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					                 Food and Nutrition

              Unit 2
        The Food Consumer



Tonja Bolding-Lakeside High School
                 2.1 Define terms related to food technology

1.    brand name- the name a manufacturer puts on products so
      people will know that company makes the product
2.    budget- an orderly program for spending, saving and investing
      the money you earn to achieve desired goals
3.    caterer- someone who owns a business in which food and
      beverages are prepared for small and large parties, banquets,
      weddings, and other large gatherings
4.    comparison shopping- comparing products and prices in
      different stores before making a purchase
5.    conservation- protecting the environment and natural resources
      against waste and harm
6.    consumer advocate- someone who acts or intercedes on the
      behalf of another who buys goods or services
7.    convenience food- products that have had some amount of
      service added to it
8.    dietician- a health care professional who had training in nutrition
      and diet planning
9.    dovetail- fitting tasks together to make the best use of time; doing
      two tasks at the same time
10.   entrepreneur- a person who owns and runs his or her own
      business
11. finished food- a convenience food that is ready for eating either
     immediately or after simply heating or thawing
12. Food and Drug Administration- an agency in charge of ensuring
     the safety of all foods sold except meat, poultry, seafood and
     eggs
13. food scientist- experts who work with the sources of nutrients for
     living things
14. generic- a plain-labeled grocery item not associated with any
     particular brand
15. grades- a rating given to food as an indication of quality
16. labeling- to attach a description by use of work, term or mark that
     indicates the ingredients, ownership or manufacturer of a
     product
17. meal manager- someone who controls and directs resources to
     get a job done correctly, efficiently, and on time
18. meal pattern- an outline of the basic foods normally served at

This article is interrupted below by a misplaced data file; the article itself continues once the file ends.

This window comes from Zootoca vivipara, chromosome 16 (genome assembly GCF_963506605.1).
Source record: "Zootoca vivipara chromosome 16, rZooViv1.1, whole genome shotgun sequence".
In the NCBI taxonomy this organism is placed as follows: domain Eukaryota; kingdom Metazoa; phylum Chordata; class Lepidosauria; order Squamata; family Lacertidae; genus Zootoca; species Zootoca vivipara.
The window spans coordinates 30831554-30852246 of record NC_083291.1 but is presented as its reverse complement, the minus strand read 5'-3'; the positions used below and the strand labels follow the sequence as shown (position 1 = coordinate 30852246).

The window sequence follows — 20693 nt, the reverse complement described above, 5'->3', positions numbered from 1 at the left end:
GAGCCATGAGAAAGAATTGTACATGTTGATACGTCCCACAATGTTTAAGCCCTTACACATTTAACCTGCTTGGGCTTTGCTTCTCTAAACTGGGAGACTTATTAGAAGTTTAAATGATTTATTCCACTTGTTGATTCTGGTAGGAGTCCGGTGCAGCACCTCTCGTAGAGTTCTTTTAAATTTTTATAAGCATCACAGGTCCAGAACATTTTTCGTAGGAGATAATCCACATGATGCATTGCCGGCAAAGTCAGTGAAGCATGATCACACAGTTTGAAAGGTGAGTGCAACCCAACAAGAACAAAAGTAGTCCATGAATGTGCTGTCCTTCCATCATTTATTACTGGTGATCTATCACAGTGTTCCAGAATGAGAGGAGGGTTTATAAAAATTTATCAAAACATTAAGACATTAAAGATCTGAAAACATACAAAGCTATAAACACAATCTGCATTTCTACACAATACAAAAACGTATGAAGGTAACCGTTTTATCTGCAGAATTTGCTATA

each meal
19. menu- the food choices offered at each meal
20. nutrition labeling- an analysis of a food product’s contribution to
     an average diet that appears on the product packaging
21. nutrition- the study of nutrients and how they are used by the body
22. open dating- a system of putting dates on perishable and semi
      perishable foods to help consumers obtain products that are fresh
      and wholesome
23. pre-cycling- thinking about how packaging materials can be
      reused or recycled before buying a product
24. pre-preparation- any step done in advance to save time when
      getting a meal ready
25. recycle- to reprocess resources to be used again
26. semi prepared foods- a convenience food that still requires some
      preparation before being served
27. store brands- a brand sold only by a particular store or chain of
      stores
28. unit pricing- the price of an item per ounce, pound, or other
      accepted unit of measure
29. United States Department of Agriculture- an agency that
      monitors the safety and quality of poultry, eggs, and meat products
30. Universal Product Code- series of lines, bars, and numbers that
      appears on the package of a food or nonfood item
31. work simplification- doing a job in the easiest, simplest, and
      quickest way possible
          2.2 Identify resources to consider in planning meals
The meal manager (someone who controls and directs resources
 to get a job done correctly, efficiently, and on time) must consider
 their time, money, energy, knowledge, skills
 and available technology when planning meals.